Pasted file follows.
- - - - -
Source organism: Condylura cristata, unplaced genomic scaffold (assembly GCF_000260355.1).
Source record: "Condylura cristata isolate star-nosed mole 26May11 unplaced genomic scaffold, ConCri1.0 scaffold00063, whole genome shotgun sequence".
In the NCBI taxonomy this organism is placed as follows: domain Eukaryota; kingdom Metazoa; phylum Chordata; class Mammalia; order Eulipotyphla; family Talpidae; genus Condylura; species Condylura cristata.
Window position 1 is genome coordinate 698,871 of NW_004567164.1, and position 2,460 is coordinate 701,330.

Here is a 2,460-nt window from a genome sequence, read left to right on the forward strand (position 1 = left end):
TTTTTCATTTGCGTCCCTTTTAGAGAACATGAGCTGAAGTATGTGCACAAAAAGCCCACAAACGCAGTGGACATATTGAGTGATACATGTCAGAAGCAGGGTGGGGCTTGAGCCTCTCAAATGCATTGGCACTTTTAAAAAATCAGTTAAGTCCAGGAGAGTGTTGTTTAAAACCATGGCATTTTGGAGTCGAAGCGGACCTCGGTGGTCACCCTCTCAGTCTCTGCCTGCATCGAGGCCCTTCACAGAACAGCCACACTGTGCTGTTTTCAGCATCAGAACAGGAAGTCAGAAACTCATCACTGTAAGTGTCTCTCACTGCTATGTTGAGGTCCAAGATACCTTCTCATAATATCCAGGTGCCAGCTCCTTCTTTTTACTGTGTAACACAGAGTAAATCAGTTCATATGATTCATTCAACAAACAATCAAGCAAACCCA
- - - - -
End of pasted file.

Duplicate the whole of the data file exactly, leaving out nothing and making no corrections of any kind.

Source organism: Condylura cristata, unplaced genomic scaffold (assembly GCF_000260355.1).
Source record: "Condylura cristata isolate star-nosed mole 26May11 unplaced genomic scaffold, ConCri1.0 scaffold00063, whole genome shotgun sequence".
In the NCBI taxonomy this organism is placed as follows: domain Eukaryota; kingdom Metazoa; phylum Chordata; class Mammalia; order Eulipotyphla; family Talpidae; genus Condylura; species Condylura cristata.
Window position 1 is genome coordinate 698,871 of NW_004567164.1, and position 2,460 is coordinate 701,330.

Here is a 2,460-nt window from a genome sequence, read left to right on the forward strand (position 1 = left end):
TTTTTCATTTGCGTCCCTTTTAGAGAACATGAGCTGAAGTATGTGCACAAAAAGCCCACAAACGCAGTGGACATATTGAGTGATACATGTCAGAAGCAGGGTGGGGCTTGAGCCTCTCAAATGCATTGGCACTTTTAAAAAATCAGTTAAGTCCAGGAGAGTGTTGTTTAAAACCATGGCATTTTGGAGTCGAAGCGGACCTCGGTGGTCACCCTCTCAGTCTCTGCCTGCATCGAGGCCCTTCACAGAACAGCCACACTGTGCTGTTTTCAGCATCAGAACAGGAAGTCAGAAACTCATCACTGTAAGTGTCTCTCACTGCTATGTTGAGGTCCAAGATACCTTCTCATAATATCCAGGTGCCAGCTCCTTCTTTTTACTGTGTAACACAGAGTAAATCAGTTCATATGATTCATTCAACAAACAATCAAGCAAACCCA